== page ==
October is National Disability month. In 1988 the United States Congress made the declaration to raise awareness of the needs and contributions of individuals with all types of disabilities. Earlier this year I read an article on the BBC News website “Stop Trying to Heal Me!” (click here for the full article and to understand the title of this article) which reminded me of something that happened when my wife Ellen and I were visiting Israel. We were staying at a resort style hotel on the Sea of Galilee that largely catered to Christians on pilgrimage. A woman stopped us and ask if she could put her hand on Ellen (a stroke survivor) to pray for healing. The author of the article claims this happens to some friends with frequency.
For Candida Moss, the Edward Cadbury Professor of Theology at the University of Birmingham, these stories can be alienating for readers who, like her, are disabled. “I think the main problem for disabled people reading the Bible is that while Jesus does spend a lot of time with people with disabilities, every time he meets them, if they encounter him with faith, he heals them and so he’s sort of like this cathartic scourge that wanders around eradicating disability from the world. That relegates people with disabilities to just being there to show the power of God. They’re not really real characters or real people who have feelings and needs and personalities. That pushes them to the margins of the story.”
I have two thoughts on this. First, Jesus wasn’t pushing people with disabilities to the margins of the story, he was bringing them to the center. Jesus demonstrated love by touching the untouchable. Jesus touched the menstruating woman. He reached out and touched the man with leprosy.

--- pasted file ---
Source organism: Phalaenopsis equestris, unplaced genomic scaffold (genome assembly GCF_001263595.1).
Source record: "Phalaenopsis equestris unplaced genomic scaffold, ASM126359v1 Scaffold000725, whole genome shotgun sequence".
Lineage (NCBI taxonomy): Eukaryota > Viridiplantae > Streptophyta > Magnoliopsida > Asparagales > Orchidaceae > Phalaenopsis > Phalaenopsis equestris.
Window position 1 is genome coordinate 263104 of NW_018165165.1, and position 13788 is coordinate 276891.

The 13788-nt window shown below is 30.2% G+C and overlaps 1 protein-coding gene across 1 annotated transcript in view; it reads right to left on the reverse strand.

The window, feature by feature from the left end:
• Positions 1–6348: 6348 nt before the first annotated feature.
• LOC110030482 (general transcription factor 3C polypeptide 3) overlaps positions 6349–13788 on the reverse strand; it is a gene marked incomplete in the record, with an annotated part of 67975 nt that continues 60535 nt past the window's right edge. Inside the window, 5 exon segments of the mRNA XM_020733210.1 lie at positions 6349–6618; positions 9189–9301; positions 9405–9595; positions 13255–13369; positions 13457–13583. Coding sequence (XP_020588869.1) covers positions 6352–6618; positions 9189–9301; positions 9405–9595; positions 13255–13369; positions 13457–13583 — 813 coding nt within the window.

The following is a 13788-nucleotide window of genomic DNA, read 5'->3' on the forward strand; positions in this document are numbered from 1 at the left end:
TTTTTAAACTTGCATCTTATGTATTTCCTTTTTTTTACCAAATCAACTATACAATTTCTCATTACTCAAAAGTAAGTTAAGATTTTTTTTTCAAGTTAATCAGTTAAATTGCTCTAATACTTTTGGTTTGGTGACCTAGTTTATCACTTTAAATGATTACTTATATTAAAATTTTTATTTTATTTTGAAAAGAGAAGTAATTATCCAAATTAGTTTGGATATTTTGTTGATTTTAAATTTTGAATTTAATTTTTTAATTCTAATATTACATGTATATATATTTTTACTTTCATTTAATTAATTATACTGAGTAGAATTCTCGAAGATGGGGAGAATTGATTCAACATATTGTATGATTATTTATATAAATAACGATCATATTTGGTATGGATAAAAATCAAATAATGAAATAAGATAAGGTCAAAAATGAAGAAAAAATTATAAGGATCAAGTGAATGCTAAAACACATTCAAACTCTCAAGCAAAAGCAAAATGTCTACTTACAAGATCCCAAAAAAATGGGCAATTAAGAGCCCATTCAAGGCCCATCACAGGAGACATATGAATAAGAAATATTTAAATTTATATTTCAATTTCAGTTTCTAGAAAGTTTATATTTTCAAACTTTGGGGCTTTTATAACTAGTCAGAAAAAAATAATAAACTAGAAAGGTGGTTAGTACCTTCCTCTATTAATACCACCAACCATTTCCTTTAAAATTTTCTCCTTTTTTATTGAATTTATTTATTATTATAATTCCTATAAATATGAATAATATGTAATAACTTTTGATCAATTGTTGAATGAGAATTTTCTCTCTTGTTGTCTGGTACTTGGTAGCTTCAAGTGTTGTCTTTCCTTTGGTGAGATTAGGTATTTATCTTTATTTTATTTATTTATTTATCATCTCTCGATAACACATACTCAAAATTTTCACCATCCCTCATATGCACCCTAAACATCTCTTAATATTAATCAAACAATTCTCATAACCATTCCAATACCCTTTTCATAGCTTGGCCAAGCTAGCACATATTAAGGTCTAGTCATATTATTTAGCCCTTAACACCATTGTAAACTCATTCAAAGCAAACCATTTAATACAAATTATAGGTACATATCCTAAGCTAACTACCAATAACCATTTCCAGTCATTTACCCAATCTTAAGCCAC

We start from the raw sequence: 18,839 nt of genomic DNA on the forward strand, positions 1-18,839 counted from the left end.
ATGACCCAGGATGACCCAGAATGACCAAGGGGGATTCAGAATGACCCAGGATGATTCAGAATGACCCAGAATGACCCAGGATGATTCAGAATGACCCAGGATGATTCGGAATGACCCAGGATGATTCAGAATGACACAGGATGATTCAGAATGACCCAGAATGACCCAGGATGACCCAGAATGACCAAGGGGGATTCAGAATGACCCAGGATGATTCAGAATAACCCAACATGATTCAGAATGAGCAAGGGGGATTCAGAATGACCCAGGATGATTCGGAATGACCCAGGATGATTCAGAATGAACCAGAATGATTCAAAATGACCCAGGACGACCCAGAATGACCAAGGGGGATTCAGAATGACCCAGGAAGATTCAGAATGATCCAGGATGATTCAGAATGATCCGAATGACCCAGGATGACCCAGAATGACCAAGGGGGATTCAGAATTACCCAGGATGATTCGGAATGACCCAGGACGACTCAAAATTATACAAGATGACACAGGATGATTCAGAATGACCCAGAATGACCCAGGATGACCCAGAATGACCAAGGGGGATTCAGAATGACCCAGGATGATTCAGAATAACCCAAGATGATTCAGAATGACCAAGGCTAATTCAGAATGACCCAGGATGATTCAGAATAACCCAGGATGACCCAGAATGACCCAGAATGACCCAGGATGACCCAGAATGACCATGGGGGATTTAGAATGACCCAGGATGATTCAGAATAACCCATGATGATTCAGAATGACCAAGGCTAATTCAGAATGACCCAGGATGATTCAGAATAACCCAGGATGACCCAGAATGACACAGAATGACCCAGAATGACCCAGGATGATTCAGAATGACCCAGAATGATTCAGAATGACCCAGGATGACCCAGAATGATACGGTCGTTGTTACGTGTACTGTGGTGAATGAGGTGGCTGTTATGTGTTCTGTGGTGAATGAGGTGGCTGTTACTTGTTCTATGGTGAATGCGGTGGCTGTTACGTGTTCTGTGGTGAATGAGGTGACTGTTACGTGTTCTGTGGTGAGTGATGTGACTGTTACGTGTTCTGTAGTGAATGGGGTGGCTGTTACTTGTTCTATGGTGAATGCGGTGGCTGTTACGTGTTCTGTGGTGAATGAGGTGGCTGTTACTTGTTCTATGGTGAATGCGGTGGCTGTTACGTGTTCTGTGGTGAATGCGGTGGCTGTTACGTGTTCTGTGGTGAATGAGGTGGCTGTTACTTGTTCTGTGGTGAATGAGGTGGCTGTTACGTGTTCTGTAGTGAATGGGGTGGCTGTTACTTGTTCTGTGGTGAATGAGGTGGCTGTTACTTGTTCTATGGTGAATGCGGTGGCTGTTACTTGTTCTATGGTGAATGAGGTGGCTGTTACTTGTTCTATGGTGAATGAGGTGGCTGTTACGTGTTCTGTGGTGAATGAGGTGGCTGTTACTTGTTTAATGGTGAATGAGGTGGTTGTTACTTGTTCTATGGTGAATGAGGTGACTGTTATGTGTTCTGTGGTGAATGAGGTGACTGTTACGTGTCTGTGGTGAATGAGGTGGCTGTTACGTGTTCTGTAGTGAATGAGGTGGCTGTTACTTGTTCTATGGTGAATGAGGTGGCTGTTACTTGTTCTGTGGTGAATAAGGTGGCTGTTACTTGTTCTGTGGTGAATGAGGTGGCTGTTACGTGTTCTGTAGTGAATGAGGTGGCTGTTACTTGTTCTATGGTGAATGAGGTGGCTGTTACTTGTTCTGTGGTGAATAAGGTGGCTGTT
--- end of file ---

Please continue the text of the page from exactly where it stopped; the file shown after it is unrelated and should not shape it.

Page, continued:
Second, is the little discussed story of Mephibosheth in 2 Samuel 9. He was the son of Jonathan and grandson of Saul. He became disabled when his nurse fell with him in her arms as she was trying to flee from danger, resulting in a mobility impairment for the rest of his life. When David became king, he made inquiries as to whether there was anyone left from the house of Saul to whom he could show kindness for his friend Jonathan’s sake. When he found Mephibosheth, he did not single him out for his disability – he simply did what he would have done for any son of Jonathan. When David discovered Mephibosheth’s disability; he treated him exactly as he would have done if Mephibosheth had been a powerful warrior. He welcomed him to his table, gave him Saul’s land and provided servants to farm it for him. David treated Mephibosheth simply as a friend, not a “disabled” friend.
A powerful metaphor for the kingdom of God, where abled and disabled people sit together side by side as equals at the feast table.